Could You Go Zero Waste For 7 Days? One Staffer Tried It

Last Update: September 27, 2022

Thrive Market staffers spent the month of April celebrating the earth in a very personal way: attempting to go zero-waste for seven days. Our headquarters is already making big strides in this area (we kicked off initiatives like composting in 2018), but this year, some employees wanted to take it one step further by aiming for zero waste in their homes. Turns out, it’s not exactly easy: What started as a group of 10 Thrivers quickly dwindled to one person. UI Engineer Kelly Allin stuck with her goal of trying to live zero-waste for a week—here’s what happened.

Going Zero Waste WIth Kelly

What was the longest stretch of time you were able to live waste-free?

Honestly, zero days! Everything we use comes from a bag or a box of some sort, so I almost always ended up needing to dispose of a package. Every day, at the very least, I’ve thrown away a fruit sticker, vegetable twist tie, tissue, or some other small item. The reality is, this is extremely difficult to do, and perfection can’t be achieved for the vast majority of us.

I’m lucky to have access to bulk grocery stores, as well as recycling and composting systems that help dispose of things properly, but many people don’t. Lots of products from Thrive Market come in recyclable packaging, which definitely helps, and we’re a zero-waste company, which makes it easier to waste less while I’m at work. At home, though, it becomes a lot more difficult.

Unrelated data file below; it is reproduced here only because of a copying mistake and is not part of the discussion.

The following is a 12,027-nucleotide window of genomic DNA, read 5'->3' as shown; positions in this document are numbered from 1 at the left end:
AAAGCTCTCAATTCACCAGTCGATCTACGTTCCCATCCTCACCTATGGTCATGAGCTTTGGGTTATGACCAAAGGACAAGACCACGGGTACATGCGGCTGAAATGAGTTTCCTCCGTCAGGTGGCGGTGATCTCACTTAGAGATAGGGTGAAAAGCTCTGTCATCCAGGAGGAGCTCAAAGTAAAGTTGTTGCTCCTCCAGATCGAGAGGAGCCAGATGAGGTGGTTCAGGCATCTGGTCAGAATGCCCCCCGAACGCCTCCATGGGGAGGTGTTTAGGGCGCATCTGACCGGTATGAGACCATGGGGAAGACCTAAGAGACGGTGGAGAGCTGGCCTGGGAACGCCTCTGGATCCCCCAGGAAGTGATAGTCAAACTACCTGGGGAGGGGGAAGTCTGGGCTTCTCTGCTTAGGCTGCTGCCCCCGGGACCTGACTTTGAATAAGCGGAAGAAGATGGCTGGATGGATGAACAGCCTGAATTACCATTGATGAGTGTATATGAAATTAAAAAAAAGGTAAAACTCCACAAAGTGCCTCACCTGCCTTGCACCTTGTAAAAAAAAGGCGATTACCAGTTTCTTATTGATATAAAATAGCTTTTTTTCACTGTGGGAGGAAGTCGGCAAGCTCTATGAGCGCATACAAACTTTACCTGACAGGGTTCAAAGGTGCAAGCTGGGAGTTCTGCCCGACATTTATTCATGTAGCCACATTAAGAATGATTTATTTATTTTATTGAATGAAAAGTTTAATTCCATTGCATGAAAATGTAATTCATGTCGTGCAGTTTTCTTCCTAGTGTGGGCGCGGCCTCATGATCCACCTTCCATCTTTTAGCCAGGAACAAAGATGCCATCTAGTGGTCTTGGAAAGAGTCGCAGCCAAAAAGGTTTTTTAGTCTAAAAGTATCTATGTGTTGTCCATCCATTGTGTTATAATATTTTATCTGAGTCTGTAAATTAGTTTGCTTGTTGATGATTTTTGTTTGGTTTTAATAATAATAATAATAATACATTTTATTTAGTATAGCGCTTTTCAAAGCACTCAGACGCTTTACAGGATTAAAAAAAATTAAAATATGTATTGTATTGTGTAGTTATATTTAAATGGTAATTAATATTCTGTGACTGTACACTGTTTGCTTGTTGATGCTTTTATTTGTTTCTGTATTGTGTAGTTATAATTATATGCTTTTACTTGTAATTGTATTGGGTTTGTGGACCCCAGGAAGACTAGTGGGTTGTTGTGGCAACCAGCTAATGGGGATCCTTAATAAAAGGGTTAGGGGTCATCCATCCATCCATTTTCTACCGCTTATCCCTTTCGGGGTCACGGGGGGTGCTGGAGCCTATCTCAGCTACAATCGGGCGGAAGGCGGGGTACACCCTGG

What was the hardest part about trying to live zero-waste?

Snacking! At first, it was frustrating to find out most of my favorite snacks come in packaging that’s not recyclable or compostable, but this challenge made me realize that most of my favorite snacks aren’t exactly “healthy.” Chips, cookies, candy, and protein bars almost always come in packaging that’s destined for the landfill. I realized I should probably be snacking on natural, unprocessed, single-ingredient foods, like fruit and nuts. Luckily, my local grocery store offers a wide variety of fresh items and dried fruits, nuts, and candy in bulk. I was even able to find one of my favorite snacks in bulk: chili lime plantain chips.

What’s something you thought was compostable or recyclable but were surprised to discover isn’t?